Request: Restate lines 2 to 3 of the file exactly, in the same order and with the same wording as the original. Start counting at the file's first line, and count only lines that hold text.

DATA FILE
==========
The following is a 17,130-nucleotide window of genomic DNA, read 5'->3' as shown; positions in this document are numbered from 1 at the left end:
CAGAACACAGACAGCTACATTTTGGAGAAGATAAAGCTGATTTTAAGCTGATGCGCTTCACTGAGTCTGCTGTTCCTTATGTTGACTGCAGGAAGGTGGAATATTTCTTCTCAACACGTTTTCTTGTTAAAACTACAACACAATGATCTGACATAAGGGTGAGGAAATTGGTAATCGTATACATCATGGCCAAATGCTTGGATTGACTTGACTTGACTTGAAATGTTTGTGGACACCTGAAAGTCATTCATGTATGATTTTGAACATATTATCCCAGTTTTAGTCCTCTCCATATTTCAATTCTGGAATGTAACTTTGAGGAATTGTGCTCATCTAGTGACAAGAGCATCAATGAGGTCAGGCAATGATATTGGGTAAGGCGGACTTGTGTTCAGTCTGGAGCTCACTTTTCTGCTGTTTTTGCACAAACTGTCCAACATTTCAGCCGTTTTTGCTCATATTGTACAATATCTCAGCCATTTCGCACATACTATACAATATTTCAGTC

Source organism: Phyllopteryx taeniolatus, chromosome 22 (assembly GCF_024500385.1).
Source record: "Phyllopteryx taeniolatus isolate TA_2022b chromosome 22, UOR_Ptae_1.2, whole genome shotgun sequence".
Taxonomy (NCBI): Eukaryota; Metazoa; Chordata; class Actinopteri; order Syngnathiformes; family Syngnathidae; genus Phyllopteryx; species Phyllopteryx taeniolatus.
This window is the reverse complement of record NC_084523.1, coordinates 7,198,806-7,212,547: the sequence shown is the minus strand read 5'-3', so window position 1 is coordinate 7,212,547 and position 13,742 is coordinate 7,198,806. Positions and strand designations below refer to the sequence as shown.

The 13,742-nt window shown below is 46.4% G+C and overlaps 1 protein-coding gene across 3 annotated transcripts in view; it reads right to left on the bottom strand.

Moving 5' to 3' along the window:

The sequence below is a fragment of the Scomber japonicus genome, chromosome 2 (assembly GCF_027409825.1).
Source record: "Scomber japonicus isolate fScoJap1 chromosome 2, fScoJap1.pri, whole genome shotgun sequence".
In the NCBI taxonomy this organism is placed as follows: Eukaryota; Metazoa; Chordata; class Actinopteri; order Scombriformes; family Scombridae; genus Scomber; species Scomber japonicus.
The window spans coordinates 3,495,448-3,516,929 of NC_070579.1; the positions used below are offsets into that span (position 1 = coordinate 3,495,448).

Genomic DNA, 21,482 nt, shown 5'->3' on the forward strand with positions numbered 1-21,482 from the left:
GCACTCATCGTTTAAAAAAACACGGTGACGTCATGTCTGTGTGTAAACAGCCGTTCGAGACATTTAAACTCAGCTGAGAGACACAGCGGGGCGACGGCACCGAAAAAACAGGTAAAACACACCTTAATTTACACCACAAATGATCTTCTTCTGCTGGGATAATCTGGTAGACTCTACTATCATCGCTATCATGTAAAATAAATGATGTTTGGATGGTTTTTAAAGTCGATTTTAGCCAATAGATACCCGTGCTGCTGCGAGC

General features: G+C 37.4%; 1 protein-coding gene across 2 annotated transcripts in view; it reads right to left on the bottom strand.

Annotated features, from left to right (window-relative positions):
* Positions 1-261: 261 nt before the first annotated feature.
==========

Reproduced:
CAGAACACAGACAGCTACATTTTGGAGAAGATAAAGCTGATTTTAAGCTGATGCGCTTCACTGAGTCTGCTGTTCCTTATGTTGACTGCAGGAAGGTGGAATATTTCTTCTCAACACGTTTTCTTGTTAAAACTACAACACAATGATCTGACATAAGGGTGAGGAAATTGGTAATCGTATACATCATGGCCAAATGCTTGGATTGACTTGACTTGACTTGAAATGTTTGTGGACACCTGAAAGTCATTCATGTATGATTTTGAACATATTATCCCAGTTTTAGTCCTCTCCATATTTCAATTCTGGAATGTAACTTTGAGGAATTGTGCTCATCTAGTGACAAGAGCATCAATGAGGTCAGGCAATGATATTGGGTAAGGCGGACTTGTGTTCAGTCTGGAGCTCACTTTTCTGCTGTTTTTGCACAAACTGTCCAACATTTCAGCCGTTTTTGCTCATATTGTACAATATCTCAGCCATTTCGCACATACTATACAATATTTCAGTC

Source organism: Phyllopteryx taeniolatus, chromosome 22 (assembly GCF_024500385.1).